Tuesday, January 31, 2012

Alien (1979)

Alien (1979)
Rated R
Starring: Sigourney Weaver, Tom Skerrit, Ian Holm, John Hurt, Yaphet Kotto
Directed by: Ridley Scott
Tagline: In space, no one can hear you scream.
Running time: 117 Minutes
#44 on IMDB Top 250

Quick summary: While returning from a mining mission, the crew of the Nostromo is tasked with investigating a potential SOS call on a distant planet, and during the investigation, they discover that it isn’t an SOS call, but a warning of the dangers that await them.

Alien is another on the long list of movies that I’ve never seen, but definitely should have seen a long time ago. I never really had a desire to see it when I was a kid, mainly because I didn’t like horror movies, so I just kept watching other movies instead.

The problem with waiting such a long time to watch a popular and revered “classic” is that you kind of learn what happens through popular culture, so all of the big surprises and reveals get spoiled, and all of the shock elements are gone. It also hurts that I know all of the sequels exist, and I know that Sigourney Weaver survives, so I was never worried that the Alien would kill her, because I knew that it couldn’t happen. When you already know this going in, the movie becomes a little stale, and you don’t care as much.

The Alien franchise will now forever be linked to the Predator franchise through the recent crossover movies (which diehard fans of each discount as not part of each series), and it makes sense on paper. They are both iconic sci-fi/horror franchises, so why not try and capitalize on that? I’m cool with that. The difference between the two, for me, is that the Predators are much cooler than the Aliens. I root for the Predators because of how awesome they are, and against the Aliens because they are presented as nothing more than monsters. Predators are smart and sophisticated creatures, while Aliens are just primitive terrors.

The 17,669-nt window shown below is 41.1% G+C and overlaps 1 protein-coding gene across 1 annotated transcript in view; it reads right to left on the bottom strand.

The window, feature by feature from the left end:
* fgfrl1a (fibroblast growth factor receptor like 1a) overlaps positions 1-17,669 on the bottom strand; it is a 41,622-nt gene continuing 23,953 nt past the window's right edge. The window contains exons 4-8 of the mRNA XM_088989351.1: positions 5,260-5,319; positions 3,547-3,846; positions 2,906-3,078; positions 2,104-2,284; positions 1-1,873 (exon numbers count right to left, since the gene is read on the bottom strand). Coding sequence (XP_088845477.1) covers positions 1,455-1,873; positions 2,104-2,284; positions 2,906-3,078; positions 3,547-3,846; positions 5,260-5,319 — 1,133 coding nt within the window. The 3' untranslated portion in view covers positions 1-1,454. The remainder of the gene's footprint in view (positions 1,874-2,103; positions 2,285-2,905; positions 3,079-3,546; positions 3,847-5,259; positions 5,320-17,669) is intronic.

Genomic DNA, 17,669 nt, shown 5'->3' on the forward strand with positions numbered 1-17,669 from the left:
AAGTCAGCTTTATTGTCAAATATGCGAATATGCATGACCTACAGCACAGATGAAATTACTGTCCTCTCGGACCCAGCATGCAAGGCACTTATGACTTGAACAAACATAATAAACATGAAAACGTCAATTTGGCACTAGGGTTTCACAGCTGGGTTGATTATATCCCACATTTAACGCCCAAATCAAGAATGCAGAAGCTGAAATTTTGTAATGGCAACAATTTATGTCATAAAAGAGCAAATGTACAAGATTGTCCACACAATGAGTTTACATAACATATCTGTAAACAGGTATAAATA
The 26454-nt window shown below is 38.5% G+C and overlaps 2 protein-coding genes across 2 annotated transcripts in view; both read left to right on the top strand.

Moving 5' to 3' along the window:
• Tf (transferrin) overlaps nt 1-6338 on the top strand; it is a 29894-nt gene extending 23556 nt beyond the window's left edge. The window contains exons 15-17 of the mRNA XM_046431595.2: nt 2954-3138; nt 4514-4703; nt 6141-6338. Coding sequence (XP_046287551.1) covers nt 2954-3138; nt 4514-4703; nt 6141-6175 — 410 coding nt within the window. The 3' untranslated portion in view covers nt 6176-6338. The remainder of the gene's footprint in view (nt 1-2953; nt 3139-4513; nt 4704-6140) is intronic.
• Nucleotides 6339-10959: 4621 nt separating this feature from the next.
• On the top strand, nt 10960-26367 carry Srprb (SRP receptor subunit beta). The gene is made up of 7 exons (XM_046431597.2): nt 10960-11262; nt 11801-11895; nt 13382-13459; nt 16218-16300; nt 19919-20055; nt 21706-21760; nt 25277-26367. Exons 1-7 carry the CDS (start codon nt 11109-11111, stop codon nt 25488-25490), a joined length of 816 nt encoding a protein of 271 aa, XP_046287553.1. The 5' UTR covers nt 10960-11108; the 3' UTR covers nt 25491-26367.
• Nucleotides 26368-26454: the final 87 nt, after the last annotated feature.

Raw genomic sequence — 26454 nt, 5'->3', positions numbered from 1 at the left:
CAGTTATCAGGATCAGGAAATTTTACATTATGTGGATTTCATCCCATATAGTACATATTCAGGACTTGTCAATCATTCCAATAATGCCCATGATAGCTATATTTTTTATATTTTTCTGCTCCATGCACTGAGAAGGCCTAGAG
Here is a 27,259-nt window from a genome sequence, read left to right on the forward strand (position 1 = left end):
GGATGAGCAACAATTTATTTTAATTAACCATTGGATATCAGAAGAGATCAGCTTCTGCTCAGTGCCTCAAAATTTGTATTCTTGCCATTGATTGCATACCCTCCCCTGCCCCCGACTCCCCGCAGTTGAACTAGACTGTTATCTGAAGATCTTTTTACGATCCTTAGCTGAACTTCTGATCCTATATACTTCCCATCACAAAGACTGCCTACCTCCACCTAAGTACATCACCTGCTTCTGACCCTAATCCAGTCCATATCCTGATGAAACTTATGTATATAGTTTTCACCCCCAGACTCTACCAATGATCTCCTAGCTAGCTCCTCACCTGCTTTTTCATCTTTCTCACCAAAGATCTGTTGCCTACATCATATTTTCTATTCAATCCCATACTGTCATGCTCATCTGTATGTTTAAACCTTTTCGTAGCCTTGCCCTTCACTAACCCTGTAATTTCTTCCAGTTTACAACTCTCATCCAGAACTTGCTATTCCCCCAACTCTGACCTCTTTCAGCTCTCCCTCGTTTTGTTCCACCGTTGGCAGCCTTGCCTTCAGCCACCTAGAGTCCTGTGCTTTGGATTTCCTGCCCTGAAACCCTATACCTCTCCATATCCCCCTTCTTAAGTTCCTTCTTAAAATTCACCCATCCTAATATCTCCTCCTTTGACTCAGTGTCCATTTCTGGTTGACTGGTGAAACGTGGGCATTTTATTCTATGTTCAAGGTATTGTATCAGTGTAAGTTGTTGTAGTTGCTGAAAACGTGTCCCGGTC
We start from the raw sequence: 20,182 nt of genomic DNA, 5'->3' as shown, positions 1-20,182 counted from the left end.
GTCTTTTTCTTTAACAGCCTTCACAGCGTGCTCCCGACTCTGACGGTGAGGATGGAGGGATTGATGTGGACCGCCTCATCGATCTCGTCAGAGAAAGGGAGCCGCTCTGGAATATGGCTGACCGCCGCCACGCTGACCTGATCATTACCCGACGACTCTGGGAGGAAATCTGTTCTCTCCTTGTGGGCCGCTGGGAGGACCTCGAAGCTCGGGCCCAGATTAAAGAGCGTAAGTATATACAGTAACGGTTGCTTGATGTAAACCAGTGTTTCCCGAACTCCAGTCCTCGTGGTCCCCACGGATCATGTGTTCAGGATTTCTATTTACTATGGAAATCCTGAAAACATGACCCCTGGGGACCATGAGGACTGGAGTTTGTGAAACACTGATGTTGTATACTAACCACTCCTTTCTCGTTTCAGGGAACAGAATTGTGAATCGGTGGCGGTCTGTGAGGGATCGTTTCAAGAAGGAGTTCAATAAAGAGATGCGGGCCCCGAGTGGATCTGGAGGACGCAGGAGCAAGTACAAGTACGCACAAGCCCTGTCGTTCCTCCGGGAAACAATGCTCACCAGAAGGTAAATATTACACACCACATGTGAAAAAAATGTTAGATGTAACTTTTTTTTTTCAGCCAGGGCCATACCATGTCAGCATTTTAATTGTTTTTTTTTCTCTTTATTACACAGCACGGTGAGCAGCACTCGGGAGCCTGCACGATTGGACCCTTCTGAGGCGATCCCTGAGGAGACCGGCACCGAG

Don’t get me wrong, I’m not knocking Alien as a bad movie, because it was certainly good, and it’s a legend in the horror/sci-fi game, and I respect that. If I had seen it years ago, or lived in a bubble, I’d probably have had a better reaction to it, but given all the spoilers over the years and the references to it, it lost some of it’s edge, some of what makes it a good horror movie.

There was nothing I really didn’t like about the movie, aside from the reveal that (spoiler alert?) Ash was an android. I thought that was a kind of stupid direction to take that in. Everything up to that point, and everything afterwards I was cool with, but just that one sequence could have been thrown out, and I wouldn’t have missed it. It certainly didn’t help that it looked cheesy compared to modern special effects, but I am sure that in 1979 it was cutting edge and cooler.
While doing some IMDB’ing on the film/franchise, I found it pretty interesting that the first three movies were all directed by now iconic and beloved directors. Ridley Scott did the first one, James Cameron took over for Aliens and David Fincher was at the helm for Alien3. That’s a pretty interesting bit of information, as all went on to bigger an (mostly) better things after their turn.

Overall, it’s a good horror flick, and certainly deserving recognition as a pioneer in the genre, but for me, I’d rather have the Predator movies over the Alien movies any day. I’m glad I can cross it off of my list of movies to see, since it’s been on there for nearly 15 years.

3 out of 5 stars

Better than Avatar


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